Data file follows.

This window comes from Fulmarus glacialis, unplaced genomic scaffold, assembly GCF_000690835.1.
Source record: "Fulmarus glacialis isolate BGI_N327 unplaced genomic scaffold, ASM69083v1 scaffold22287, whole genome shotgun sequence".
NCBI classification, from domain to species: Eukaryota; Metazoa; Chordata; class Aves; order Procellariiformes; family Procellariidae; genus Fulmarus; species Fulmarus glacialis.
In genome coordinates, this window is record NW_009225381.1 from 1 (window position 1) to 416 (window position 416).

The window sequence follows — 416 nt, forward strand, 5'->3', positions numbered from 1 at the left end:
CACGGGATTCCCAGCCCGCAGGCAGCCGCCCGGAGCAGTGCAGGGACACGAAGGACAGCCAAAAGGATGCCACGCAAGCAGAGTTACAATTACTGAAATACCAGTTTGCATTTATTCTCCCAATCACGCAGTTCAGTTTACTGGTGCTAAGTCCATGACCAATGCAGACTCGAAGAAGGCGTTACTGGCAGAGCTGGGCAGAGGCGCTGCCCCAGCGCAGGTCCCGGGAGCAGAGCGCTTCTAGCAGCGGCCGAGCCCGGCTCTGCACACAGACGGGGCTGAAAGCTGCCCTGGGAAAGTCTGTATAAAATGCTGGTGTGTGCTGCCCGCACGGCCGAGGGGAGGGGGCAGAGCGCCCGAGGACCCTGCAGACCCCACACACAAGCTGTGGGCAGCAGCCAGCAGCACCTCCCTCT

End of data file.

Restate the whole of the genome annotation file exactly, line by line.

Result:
This window comes from Fulmarus glacialis, unplaced genomic scaffold, assembly GCF_000690835.1.
Source record: "Fulmarus glacialis isolate BGI_N327 unplaced genomic scaffold, ASM69083v1 scaffold22287, whole genome shotgun sequence".
NCBI classification, from domain to species: Eukaryota; Metazoa; Chordata; class Aves; order Procellariiformes; family Procellariidae; genus Fulmarus; species Fulmarus glacialis.
In genome coordinates, this window is record NW_009225381.1 from 1 (window position 1) to 416 (window position 416).

The window sequence follows — 416 nt, forward strand, 5'->3', positions numbered from 1 at the left end:
CACGGGATTCCCAGCCCGCAGGCAGCCGCCCGGAGCAGTGCAGGGACACGAAGGACAGCCAAAAGGATGCCACGCAAGCAGAGTTACAATTACTGAAATACCAGTTTGCATTTATTCTCCCAATCACGCAGTTCAGTTTACTGGTGCTAAGTCCATGACCAATGCAGACTCGAAGAAGGCGTTACTGGCAGAGCTGGGCAGAGGCGCTGCCCCAGCGCAGGTCCCGGGAGCAGAGCGCTTCTAGCAGCGGCCGAGCCCGGCTCTGCACACAGACGGGGCTGAAAGCTGCCCTGGGAAAGTCTGTATAAAATGCTGGTGTGTGCTGCCCGCACGGCCGAGGGGAGGGGGCAGAGCGCCCGAGGACCCTGCAGACCCCACACACAAGCTGTGGGCAGCAGCCAGCAGCACCTCCCTCT